Dumaguete Public Market

One of our subscribers had been requesting that we do a video of the wet market for a while now.  As luck (or rampant insomnia) would have it, Michell and I were both up this morning at 5:00 AM.  Groggily asking her if she was up for coming along, she cheerfully chirped to the affirmative (she actually does chirp when she says “Sure!”) so after a quick coffee – and hoping the dark overcast would cooperate – we clambered on the YBR 125 and sped off into the darkness toward Dumaguete’s sprawling Public Market.

Morning rides are a real treat in the Philippines.  The roads are (mostly) clear of usual manic congestion and the temps are always comfortable – sometimes even a bit chilly as it was this morning.  We arrived as dawn was just starting to climb the horizon, parked the bike, and pulled out the GoPro to get our footage.

 

Outside the Dumaguete Public Market

Outside the Dumaguete Public Market

First stop was the wet market, which our subscriber had specifically requested.  Here you can find just about anything that walks, crawls, swims or wades and is considered (mostly) edible.  The seafood usually starts coming in around 3-4 AM, fresh off the boats, and the glistening scales of the fish are still shiny and their eyes are nice and clear.  Crabs are still clambering around and some of the shrimp are even still alive.  Despite the freshness of the seafood, you still can’t get around the pungent aroma of rotten flesh and produce that surrounds you (especially if you come later in the day).  Sounds kinda gross, right, but hey, it’s just the nature of the food supply.  Just so you know, the actual stench comes from the fact that there is a subfloor under the market where the leavings and leftover meats and produce are hosed down into every night.  It really doesn’t all wash out into the sewage system, so some stays around to putrefy and make shopping in the public market a memorable experience.

 

Yellow fin tuna

Yellow fin tuna

 

Mackeral

Mackeral

 

Squid and rays

Squid and rays

In addition to seafood, there is also chicken (manock) andpig (lechon).  Since this is part of Asia and folks here are not as wealthy as those in the West, all parts of both animals are cut up and offered for sale.  In the video you can see an entire table laid out with organs – liver, heart, intestines,…. you name it.  It doesn’t sound too appetizing, but I am a big fan of BBQ chicken intestines (isaw), so I am OK with the idea of it.  Just not the liver – ick.

 

Market Pig Butcher

From the wet market we went to the produce areas that offer a wide assortment of veggies and fruits to the public.  The prices are a bit higher than the Daro produce market but you can find some great deals if you dig around enough.  Oranges for 50 cents a pound?  Sure, why not?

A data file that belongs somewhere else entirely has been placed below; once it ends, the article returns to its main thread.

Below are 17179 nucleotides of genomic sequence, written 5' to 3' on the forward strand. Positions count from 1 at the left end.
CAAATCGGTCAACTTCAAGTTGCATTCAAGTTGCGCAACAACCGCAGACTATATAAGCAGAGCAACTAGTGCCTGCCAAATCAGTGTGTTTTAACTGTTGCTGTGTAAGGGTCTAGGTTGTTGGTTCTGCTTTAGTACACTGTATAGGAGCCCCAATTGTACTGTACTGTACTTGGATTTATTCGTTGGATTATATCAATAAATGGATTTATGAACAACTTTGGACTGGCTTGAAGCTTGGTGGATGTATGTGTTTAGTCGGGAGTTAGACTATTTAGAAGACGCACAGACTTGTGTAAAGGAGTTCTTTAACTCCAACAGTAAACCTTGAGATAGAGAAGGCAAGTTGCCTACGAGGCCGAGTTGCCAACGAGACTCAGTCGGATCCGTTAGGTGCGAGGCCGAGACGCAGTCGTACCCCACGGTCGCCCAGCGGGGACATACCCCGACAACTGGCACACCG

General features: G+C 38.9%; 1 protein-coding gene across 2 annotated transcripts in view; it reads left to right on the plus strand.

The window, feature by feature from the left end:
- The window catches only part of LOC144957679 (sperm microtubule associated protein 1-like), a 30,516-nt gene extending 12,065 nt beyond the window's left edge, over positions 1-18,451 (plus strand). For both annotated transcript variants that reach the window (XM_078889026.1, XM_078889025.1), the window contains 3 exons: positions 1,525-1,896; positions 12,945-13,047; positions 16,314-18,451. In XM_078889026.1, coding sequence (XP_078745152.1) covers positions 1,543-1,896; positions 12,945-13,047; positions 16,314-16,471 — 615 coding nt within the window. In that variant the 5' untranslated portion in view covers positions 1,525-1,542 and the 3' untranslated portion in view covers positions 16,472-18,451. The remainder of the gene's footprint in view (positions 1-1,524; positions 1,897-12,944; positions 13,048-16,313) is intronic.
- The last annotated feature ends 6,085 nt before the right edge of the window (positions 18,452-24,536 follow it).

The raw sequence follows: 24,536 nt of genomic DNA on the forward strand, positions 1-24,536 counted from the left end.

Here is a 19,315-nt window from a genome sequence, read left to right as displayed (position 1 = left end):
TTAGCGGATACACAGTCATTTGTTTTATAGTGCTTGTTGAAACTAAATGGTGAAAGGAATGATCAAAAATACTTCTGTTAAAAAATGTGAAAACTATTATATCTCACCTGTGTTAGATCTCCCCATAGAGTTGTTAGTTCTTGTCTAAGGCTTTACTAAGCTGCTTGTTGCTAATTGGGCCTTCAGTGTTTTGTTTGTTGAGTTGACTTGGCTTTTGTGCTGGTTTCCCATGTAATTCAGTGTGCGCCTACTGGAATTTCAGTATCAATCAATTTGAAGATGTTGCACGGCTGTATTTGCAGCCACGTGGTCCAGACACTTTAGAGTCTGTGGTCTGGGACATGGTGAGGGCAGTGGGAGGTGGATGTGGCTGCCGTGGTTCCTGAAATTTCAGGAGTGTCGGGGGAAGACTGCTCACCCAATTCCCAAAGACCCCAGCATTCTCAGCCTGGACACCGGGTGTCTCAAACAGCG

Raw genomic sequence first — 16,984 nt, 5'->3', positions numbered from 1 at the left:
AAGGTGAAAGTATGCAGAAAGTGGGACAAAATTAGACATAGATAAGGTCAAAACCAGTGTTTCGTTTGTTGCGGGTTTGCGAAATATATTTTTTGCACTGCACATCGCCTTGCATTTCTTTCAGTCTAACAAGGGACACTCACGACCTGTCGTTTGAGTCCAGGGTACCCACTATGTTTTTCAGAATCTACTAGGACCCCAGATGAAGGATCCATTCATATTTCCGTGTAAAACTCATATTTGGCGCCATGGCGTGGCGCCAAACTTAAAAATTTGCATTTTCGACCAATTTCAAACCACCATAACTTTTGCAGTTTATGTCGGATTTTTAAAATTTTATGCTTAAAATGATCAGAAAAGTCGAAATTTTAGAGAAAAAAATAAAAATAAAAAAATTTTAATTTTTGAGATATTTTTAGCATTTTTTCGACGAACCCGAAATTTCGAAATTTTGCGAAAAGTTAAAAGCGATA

There is also a cool little flower area in the middle of the market that offers a very nice selection of tropical and temperate blooms that appeals to the discriminating romantic in all of us.  That said, Michell did note that I haven’t ever gotten her flowers in all the time we have been together.  Hmmmmmm………

A quick final aside:  I mention how horrible dried fish smells when it’s being fried.  As I type this, my (nice) Filipino neighbor is cooking some up, and man oh man, the stench……..

 

Blue fin tuna

Blue fin tuna

 

Possessed of the skills that allow you to work anywhere in the world so long as you have an internet connection.?  Do you have a military pension and are considering a tropical time out?  Approaching retirement and want to squeeze the most out of your money?  Consider the Philippines!  Subscribe to our site to get updates on the good and the bad of this remote, sun-drenched archipelago.  

 

Tuna steaks

Tuna steaks

Comments 9

  1. Ned, thank you for posting. I really miss the public market. There is an area on the east side of the market closest to the church and the belfry tower where bud-bud vendors sell their sweetened rice and coconut offerings. I look forward to having breakfast at ‘bud-bud’ row early in the morning whenever I am there for a visit, usually once every other year. But, as I mentioned before, I plan to retire to Dumaguete City in January 2020, and I will be at this market or Daro market frequently for the fresh meat and produce. Again, thank you for your video and commentary.

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  2. Hi Ned and Michelle I hope all is well I was stationed in Hawaii and my Korean friend treated me to authentic Korean food how does philippines food compare to Korean food just wondering because for my sake I hope it a lot better but if not I could lose more than a few pounds take care nick

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  3. Wow found your site–my wife loved the pictures of the fish at the market. Also have enjoyed all of your videos. have not seen them all be will in time. Keep up the good work.

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